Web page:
What is the purpose of a dash in a sentence?
The dash (—) is a mark of punctuation used to set off a word or phrase after an independent clause or a parenthetical remark (words, phrases, or clauses that interrupt a sentence).
“A dash is a mark of separation stronger than a comma, less formal than a colon, and more relaxed than parentheses.”
How do you use dashes correctly?
English Grammar Basics: How to Use a Dash –
What is a dash example?
A dash is a little horizontal line that floats in the middle of a line of text (not at the bottom: that’s an underscore). It’s longer than a hyphen and is commonly used to indicate a range or a pause. The most common types of dashes are the en dash (–) and the em dash (—).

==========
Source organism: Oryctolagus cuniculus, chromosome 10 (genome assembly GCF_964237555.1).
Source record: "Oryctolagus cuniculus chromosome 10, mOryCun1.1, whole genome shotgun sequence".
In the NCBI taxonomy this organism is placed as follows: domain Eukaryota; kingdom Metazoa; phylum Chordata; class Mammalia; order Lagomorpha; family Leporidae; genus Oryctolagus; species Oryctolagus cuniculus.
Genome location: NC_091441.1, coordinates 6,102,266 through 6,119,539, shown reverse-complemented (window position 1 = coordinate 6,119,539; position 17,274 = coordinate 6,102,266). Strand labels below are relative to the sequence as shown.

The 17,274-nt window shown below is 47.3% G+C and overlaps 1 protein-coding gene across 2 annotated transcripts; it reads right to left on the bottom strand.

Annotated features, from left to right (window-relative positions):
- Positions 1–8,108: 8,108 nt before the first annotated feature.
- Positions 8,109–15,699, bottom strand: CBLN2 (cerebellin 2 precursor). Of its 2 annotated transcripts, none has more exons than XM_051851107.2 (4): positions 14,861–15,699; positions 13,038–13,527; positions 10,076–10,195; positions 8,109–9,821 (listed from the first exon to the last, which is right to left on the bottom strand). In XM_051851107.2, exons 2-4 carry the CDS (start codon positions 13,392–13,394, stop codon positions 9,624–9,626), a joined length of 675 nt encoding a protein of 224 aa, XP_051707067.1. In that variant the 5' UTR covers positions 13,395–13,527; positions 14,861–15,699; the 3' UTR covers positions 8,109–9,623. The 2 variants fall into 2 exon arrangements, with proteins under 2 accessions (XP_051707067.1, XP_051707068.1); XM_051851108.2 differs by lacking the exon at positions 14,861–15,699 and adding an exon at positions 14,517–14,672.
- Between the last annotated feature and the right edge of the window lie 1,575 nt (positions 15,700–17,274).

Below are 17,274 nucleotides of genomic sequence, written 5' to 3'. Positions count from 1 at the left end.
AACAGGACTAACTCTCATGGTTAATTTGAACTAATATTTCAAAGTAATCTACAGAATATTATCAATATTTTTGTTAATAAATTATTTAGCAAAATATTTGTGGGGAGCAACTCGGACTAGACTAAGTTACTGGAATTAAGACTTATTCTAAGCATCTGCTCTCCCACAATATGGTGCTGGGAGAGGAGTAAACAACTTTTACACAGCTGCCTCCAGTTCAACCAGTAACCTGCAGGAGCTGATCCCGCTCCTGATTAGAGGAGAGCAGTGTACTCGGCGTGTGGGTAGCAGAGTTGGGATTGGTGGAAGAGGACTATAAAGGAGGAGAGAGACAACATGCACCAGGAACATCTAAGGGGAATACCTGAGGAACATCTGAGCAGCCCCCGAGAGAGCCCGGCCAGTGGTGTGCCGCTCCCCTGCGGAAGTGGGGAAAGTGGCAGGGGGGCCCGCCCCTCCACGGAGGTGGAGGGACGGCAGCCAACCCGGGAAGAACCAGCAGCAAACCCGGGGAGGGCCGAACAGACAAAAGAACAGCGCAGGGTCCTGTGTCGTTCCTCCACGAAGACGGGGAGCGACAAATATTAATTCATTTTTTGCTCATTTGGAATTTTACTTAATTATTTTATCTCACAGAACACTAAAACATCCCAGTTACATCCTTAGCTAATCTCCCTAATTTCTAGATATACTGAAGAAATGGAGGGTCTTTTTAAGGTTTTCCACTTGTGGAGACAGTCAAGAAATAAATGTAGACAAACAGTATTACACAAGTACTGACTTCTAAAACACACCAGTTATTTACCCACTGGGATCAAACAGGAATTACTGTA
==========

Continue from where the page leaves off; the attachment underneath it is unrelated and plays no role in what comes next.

Where would you use a semicolon?
- A semicolon is most commonly used to link (in a single sentence) two independent clauses that are closely related in thought.
- Use a semicolon between two independent clauses that are connected by conjunctive adverbs or transitional phrases.